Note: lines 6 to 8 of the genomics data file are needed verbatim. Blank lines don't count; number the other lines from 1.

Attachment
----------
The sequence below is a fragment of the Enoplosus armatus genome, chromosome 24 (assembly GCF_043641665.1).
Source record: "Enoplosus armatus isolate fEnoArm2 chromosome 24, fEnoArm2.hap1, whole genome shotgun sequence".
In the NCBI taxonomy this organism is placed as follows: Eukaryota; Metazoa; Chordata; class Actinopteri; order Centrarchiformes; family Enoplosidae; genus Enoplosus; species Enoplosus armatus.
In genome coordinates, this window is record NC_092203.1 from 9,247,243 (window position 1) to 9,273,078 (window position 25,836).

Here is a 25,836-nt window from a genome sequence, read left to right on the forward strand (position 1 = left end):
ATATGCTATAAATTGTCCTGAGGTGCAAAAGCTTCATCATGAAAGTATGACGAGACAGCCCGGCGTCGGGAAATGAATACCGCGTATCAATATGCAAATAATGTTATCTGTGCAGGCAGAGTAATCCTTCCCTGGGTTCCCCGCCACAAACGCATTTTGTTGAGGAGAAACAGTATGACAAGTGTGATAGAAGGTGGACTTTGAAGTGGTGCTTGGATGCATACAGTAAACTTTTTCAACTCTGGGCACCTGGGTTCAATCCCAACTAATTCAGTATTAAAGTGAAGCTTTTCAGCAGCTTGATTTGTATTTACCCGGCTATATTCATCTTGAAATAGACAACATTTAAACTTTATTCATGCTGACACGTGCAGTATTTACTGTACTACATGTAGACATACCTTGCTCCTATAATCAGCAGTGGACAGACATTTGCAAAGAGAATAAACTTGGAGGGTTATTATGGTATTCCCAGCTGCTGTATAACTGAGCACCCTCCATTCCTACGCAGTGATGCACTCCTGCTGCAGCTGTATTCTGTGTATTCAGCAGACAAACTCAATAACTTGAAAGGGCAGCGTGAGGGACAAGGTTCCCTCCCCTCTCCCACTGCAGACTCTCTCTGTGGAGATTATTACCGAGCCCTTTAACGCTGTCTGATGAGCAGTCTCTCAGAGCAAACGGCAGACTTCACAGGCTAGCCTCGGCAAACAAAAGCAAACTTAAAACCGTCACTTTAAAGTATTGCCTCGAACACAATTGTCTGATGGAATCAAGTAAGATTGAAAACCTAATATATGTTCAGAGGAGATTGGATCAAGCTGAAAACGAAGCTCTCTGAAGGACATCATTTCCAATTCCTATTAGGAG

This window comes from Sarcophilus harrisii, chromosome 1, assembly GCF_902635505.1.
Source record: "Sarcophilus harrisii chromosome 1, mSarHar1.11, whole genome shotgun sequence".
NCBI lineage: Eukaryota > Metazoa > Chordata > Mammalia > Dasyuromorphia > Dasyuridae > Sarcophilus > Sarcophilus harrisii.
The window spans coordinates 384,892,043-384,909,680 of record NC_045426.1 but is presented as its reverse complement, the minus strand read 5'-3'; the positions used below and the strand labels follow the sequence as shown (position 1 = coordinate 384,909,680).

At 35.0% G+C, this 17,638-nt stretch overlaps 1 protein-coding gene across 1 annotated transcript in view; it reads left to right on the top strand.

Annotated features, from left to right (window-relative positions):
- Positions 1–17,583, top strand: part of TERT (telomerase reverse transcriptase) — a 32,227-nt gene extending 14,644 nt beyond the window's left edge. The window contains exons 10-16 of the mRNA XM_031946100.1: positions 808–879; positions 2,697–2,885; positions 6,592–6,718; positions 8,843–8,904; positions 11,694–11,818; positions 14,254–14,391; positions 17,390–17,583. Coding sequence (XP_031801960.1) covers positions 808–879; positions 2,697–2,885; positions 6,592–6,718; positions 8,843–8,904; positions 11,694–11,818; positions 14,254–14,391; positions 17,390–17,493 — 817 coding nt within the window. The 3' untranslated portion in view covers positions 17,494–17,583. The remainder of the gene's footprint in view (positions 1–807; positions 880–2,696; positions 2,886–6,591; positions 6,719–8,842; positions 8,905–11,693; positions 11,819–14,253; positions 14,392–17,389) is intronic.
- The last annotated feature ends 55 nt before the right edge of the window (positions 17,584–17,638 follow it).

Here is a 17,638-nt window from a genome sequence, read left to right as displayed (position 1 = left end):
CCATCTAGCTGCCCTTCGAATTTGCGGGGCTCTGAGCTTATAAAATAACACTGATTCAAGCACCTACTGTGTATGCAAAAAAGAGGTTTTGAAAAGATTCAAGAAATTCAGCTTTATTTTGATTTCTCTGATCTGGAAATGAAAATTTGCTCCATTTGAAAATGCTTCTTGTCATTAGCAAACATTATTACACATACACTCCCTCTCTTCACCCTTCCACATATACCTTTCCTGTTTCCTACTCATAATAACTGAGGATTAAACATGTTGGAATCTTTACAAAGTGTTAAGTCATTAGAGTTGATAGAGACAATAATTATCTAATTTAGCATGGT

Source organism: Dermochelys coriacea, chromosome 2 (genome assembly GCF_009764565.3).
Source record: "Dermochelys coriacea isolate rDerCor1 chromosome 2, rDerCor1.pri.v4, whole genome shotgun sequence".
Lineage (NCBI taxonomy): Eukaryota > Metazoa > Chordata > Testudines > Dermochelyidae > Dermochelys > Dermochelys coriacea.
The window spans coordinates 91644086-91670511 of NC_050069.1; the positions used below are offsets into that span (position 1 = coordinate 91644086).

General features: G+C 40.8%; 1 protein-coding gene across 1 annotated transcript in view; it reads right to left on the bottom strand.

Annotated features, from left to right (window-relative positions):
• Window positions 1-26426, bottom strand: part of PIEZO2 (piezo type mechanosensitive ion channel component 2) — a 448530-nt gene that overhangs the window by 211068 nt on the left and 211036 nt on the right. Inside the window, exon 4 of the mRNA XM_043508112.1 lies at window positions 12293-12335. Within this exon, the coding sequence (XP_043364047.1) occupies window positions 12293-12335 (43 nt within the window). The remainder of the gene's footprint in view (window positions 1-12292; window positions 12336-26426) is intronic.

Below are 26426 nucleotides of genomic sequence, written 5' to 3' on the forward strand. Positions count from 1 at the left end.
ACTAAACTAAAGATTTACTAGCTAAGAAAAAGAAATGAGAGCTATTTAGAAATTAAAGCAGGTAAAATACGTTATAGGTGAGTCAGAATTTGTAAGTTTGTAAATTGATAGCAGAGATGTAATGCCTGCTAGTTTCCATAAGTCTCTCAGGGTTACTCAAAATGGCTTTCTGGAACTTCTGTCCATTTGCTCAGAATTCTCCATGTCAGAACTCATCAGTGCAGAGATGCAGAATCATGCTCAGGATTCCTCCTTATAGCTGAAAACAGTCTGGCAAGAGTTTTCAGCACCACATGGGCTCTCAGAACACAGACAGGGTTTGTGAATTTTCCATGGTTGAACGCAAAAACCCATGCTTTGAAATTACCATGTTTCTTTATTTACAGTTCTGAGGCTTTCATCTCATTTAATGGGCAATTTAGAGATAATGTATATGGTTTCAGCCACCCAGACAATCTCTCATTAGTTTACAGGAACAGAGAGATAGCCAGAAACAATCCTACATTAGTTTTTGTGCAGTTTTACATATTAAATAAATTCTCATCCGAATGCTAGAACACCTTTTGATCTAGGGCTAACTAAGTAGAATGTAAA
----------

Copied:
ATATGCTATAAATTGTCCTGAGGTGCAAAAGCTTCATCATGAAAGTATGACGAGACAGCCCGGCGTCGGGAAATGAATACCGCGTATCAATATGCAAATAATGTTATCTGTGCAGGCAGAGTAATCCTTCCCTGGGTTCCCCGCCACAAACGCATTTTGTTGAGGAGAAACAGTATGACAAGTGTGATAGAAGGTGGACTTTGAAGTGGTGCTTGGATGCATACAGTAAACTTTTTCAACTCTGGGCACCTGGGTTCAATCCCAACTAATTCAGTATTAAAGTGAAGCTTTTCAGCAGCTTGATTTGTATTTACCCGGCTATATTCATCTTGAAATAGACAACATTTAAACTTTATTCATGCTGACACGTGCAGTATTTACTGTACTACATGTAGACATACCTTGCTCCTATAATCAGCAGTGGACAGACATTTGCAAAGAGAATAAACTTGGAGGGTTATTATGGTATTCCCAGCTGCTGTATAACTGAGCACCCTCCATTCCTACGCAGTGATGCACTCCTGCTGCAGCTGTATTCTGTGTATTCAGCAGACAAACTCAATAACTTGAAAGGGCAGCGTGAGGGACAAGGTTCCCTCCCCTCTCCCACTGCAGACTCTCTCTGTGGAGATTATTACCGAGCCCTTTAACGCTGTCTGATGAGCAGTCTCTCAGAGCAAACGGCAGACTTCACAGGCTAGCCTCGGCAAACAAAAGCAAACTTAAAACCGTCACTTTAAAGTATTGCCTCGAACACAATTGTCTGATGGAATCAAGTAAGATTGAAAACCTAATATATGTTCAGAGGAGATTGGATCAAGCTGAAAACGAAGCTCTCTGAAGGACATCATTTCCAATTCCTATTAGGAG

This window comes from Sarcophilus harrisii, chromosome 1, assembly GCF_902635505.1.
Source record: "Sarcophilus harrisii chromosome 1, mSarHar1.11, whole genome shotgun sequence".